• Hepatitis D (Delta agent) Defective RNA virus that causes hepatitis ONLY in association with HBV Usually percutaneous exposure As superinfection with HBV, may cause fulminant hepatitis or severe chronic hepatitis In US, occurs mainly in IV drug users 3 x risk of hepatocellular carcinoma
  • Hepatitis E (HEV) Rare in the US Endemic areas are India, Burma, Afghanistan, Algeria and Mexico Waterborne Illness is self-limited Mortality rate of 10-20% in pregnant women
  • Hepatitis G (HGV) Percutaneously transmitted and associated with chronic viremia lasting at least 10 years Has been detected in ◦ 1.5% of blood donors ◦ 50% of IV drug users ◦ 30% of hemodialysis patients ◦ 20% of hemophiliacs ◦ 15% of patients with chronic hepatitis B or C
  • Hepatitis G (HGV) Does not cause important liver disease Does not affect the response of patients with chronic hepatitis B or C to antiviral therapy HGV coinfection may improve survival in patients with HIV infection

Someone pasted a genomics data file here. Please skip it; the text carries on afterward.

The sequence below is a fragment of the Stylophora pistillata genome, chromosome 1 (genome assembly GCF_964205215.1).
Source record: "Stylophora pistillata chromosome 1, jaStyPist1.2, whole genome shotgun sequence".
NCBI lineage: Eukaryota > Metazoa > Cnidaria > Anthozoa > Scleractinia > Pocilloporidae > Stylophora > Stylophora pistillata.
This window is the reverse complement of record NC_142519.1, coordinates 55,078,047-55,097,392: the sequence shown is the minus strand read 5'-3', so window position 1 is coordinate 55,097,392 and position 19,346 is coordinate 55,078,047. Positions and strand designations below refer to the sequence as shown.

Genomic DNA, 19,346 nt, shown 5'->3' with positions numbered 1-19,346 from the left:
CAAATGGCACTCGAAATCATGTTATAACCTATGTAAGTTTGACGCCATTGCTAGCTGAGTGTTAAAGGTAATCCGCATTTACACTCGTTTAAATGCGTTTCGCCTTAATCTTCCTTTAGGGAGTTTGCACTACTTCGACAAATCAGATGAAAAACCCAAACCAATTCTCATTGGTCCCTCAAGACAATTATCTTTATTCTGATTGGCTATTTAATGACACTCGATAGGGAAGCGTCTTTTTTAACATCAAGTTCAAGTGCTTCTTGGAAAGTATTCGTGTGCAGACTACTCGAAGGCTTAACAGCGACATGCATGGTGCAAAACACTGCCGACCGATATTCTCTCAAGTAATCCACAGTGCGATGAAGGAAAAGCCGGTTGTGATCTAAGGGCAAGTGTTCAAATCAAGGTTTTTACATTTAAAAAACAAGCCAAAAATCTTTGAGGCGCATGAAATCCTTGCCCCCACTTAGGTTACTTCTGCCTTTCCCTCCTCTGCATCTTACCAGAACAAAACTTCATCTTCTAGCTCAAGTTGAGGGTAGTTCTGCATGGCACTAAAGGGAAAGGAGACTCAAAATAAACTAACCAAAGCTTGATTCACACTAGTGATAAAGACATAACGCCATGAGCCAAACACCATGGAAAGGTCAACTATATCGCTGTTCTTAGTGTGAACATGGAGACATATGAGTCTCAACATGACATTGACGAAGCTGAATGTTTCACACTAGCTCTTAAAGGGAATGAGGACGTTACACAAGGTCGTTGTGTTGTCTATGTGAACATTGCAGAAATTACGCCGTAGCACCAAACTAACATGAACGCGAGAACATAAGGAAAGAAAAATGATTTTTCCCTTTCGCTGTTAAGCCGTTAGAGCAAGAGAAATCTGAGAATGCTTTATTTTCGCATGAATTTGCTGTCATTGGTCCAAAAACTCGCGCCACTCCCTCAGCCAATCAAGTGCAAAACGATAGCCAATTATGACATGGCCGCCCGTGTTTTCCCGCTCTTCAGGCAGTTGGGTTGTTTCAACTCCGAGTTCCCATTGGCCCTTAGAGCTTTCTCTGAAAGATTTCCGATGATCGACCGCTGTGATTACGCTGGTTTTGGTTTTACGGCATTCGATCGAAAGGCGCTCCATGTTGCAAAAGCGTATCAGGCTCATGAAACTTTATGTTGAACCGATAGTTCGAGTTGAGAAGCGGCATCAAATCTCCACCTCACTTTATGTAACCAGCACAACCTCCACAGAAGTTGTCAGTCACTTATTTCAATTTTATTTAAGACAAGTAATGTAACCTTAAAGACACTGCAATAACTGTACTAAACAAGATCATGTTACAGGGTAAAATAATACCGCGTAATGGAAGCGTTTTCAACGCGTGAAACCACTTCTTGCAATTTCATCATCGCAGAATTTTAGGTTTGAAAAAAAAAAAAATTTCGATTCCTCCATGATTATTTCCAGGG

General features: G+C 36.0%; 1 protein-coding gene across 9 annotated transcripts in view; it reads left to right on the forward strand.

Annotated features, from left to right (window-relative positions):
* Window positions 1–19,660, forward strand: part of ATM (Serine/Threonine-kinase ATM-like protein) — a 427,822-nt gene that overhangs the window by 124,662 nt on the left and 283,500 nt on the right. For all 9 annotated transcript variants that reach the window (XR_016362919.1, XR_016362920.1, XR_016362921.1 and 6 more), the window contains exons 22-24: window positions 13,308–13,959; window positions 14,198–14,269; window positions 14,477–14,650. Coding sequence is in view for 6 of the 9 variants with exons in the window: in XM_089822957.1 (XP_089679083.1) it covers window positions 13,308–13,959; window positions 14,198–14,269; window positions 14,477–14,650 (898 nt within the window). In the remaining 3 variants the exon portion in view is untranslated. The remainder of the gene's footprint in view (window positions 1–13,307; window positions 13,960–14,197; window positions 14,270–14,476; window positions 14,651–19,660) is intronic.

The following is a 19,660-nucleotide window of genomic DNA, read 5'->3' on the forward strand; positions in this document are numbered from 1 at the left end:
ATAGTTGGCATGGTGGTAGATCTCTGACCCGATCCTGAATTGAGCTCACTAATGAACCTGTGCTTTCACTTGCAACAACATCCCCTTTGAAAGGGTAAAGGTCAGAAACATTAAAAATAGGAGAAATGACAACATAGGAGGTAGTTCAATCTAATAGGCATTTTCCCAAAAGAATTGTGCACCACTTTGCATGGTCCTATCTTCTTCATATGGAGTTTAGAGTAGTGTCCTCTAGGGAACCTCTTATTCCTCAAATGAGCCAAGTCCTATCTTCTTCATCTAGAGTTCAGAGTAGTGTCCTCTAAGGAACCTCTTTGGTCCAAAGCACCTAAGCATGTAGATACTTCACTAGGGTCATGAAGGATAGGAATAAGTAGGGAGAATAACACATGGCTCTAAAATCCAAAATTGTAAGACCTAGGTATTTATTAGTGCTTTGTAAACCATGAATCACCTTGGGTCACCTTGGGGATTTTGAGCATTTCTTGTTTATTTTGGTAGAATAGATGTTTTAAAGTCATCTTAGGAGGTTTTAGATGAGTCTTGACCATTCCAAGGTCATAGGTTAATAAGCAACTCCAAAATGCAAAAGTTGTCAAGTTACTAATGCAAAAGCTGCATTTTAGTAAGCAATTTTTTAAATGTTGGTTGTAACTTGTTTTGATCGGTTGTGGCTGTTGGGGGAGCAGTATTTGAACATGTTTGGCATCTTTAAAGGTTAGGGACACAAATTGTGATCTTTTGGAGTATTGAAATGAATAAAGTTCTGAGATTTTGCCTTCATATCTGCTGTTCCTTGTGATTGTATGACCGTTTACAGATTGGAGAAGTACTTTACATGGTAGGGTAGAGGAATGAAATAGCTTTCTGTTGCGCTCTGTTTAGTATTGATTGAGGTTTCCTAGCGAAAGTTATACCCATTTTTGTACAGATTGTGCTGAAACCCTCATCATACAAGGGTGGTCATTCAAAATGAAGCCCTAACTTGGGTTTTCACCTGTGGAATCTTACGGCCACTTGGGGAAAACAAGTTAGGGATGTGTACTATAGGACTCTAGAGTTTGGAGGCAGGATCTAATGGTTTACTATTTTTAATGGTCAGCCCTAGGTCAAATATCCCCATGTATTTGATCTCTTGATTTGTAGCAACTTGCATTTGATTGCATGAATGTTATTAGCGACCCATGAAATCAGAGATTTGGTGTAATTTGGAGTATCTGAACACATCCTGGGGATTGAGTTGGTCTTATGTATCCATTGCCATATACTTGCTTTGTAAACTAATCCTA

• Viral Hepatitis Symptoms ◦ Prodromal phase  General malaise, myalgia, arthralgia, fatigue and anorexia  Distaste for smoking  Nausea/vomiting  Serum sickness in HBV  Fever, usually low-grade  RUQ or epigastric pain, usually mild
  • Acute Viral Hepatitis Prevention ◦ Thorough handwashing ◦ Universal precautions ◦ Screening of blood supply ◦ Vaccinations  HAV – close contacts of infected patients, persons traveling to endemic areas  HBV – universal vaccination of infants and children, healthcare workers
  • Chronic Viral Hepatitis
  • Chronic Hepatitis Defined as chronic inflammatory reaction of the liver of more than 3-6 months duration HBV +/- HDV, HCV, autoimmune hepatitis, Wilson’s disease, etc. Traditionally classified as chronic active or chronic persistent